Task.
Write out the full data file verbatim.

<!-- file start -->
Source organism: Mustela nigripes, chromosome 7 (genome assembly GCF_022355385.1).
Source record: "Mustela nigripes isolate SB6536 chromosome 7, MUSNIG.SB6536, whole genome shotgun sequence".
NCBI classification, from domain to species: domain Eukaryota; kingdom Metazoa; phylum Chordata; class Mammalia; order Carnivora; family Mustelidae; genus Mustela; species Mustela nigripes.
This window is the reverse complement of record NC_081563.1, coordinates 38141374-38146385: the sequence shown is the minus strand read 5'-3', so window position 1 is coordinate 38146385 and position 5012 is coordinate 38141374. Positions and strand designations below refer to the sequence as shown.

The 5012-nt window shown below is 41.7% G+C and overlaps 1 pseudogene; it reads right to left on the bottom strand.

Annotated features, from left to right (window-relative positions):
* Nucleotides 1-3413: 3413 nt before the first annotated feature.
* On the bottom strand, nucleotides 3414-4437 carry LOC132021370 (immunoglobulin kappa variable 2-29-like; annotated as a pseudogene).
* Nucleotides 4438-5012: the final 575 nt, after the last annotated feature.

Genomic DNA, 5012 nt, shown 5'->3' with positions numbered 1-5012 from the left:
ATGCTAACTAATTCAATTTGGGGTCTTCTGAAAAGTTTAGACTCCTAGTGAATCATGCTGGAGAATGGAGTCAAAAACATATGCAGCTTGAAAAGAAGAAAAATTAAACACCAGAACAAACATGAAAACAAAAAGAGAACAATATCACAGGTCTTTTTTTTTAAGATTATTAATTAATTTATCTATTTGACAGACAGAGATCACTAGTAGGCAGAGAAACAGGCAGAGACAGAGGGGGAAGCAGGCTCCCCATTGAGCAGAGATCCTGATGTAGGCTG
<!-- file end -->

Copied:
Source organism: Mustela nigripes, chromosome 7 (genome assembly GCF_022355385.1).
Source record: "Mustela nigripes isolate SB6536 chromosome 7, MUSNIG.SB6536, whole genome shotgun sequence".
NCBI classification, from domain to species: domain Eukaryota; kingdom Metazoa; phylum Chordata; class Mammalia; order Carnivora; family Mustelidae; genus Mustela; species Mustela nigripes.
This window is the reverse complement of record NC_081563.1, coordinates 38141374-38146385: the sequence shown is the minus strand read 5'-3', so window position 1 is coordinate 38146385 and position 5012 is coordinate 38141374. Positions and strand designations below refer to the sequence as shown.

The 5012-nt window shown below is 41.7% G+C and overlaps 1 pseudogene; it reads right to left on the bottom strand.

Annotated features, from left to right (window-relative positions):
* Nucleotides 1-3413: 3413 nt before the first annotated feature.
* On the bottom strand, nucleotides 3414-4437 carry LOC132021370 (immunoglobulin kappa variable 2-29-like; annotated as a pseudogene).
* Nucleotides 4438-5012: the final 575 nt, after the last annotated feature.

Genomic DNA, 5012 nt, shown 5'->3' with positions numbered 1-5012 from the left:
ATGCTAACTAATTCAATTTGGGGTCTTCTGAAAAGTTTAGACTCCTAGTGAATCATGCTGGAGAATGGAGTCAAAAACATATGCAGCTTGAAAAGAAGAAAAATTAAACACCAGAACAAACATGAAAACAAAAAGAGAACAATATCACAGGTCTTTTTTTTTAAGATTATTAATTAATTTATCTATTTGACAGACAGAGATCACTAGTAGGCAGAGAAACAGGCAGAGACAGAGGGGGAAGCAGGCTCCCCATTGAGCAGAGATCCTGATGTAGGCTG